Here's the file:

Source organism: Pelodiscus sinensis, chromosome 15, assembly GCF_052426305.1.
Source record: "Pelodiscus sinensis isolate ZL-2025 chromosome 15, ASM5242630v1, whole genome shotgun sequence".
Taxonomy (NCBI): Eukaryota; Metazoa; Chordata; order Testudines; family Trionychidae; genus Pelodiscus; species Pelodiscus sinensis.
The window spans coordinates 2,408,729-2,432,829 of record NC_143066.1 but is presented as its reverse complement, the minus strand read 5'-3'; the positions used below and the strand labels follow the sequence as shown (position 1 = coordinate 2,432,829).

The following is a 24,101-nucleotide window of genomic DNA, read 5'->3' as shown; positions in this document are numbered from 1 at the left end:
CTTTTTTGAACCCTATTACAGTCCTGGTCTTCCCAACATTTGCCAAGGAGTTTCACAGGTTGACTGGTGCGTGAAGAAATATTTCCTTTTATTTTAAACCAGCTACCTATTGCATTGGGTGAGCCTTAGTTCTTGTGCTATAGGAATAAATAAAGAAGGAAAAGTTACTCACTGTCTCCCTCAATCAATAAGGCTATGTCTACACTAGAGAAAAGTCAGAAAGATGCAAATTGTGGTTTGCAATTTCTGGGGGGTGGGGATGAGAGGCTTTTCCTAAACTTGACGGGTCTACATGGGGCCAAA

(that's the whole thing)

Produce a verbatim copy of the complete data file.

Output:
Source organism: Pelodiscus sinensis, chromosome 15, assembly GCF_052426305.1.
Source record: "Pelodiscus sinensis isolate ZL-2025 chromosome 15, ASM5242630v1, whole genome shotgun sequence".
Taxonomy (NCBI): Eukaryota; Metazoa; Chordata; order Testudines; family Trionychidae; genus Pelodiscus; species Pelodiscus sinensis.
The window spans coordinates 2,408,729-2,432,829 of record NC_143066.1 but is presented as its reverse complement, the minus strand read 5'-3'; the positions used below and the strand labels follow the sequence as shown (position 1 = coordinate 2,432,829).

The following is a 24,101-nucleotide window of genomic DNA, read 5'->3' as shown; positions in this document are numbered from 1 at the left end:
CTTTTTTGAACCCTATTACAGTCCTGGTCTTCCCAACATTTGCCAAGGAGTTTCACAGGTTGACTGGTGCGTGAAGAAATATTTCCTTTTATTTTAAACCAGCTACCTATTGCATTGGGTGAGCCTTAGTTCTTGTGCTATAGGAATAAATAAAGAAGGAAAAGTTACTCACTGTCTCCCTCAATCAATAAGGCTATGTCTACACTAGAGAAAAGTCAGAAAGATGCAAATTGTGGTTTGCAATTTCTGGGGGGTGGGGATGAGAGGCTTTTCCTAAACTTGACGGGTCTACATGGGGCCAAA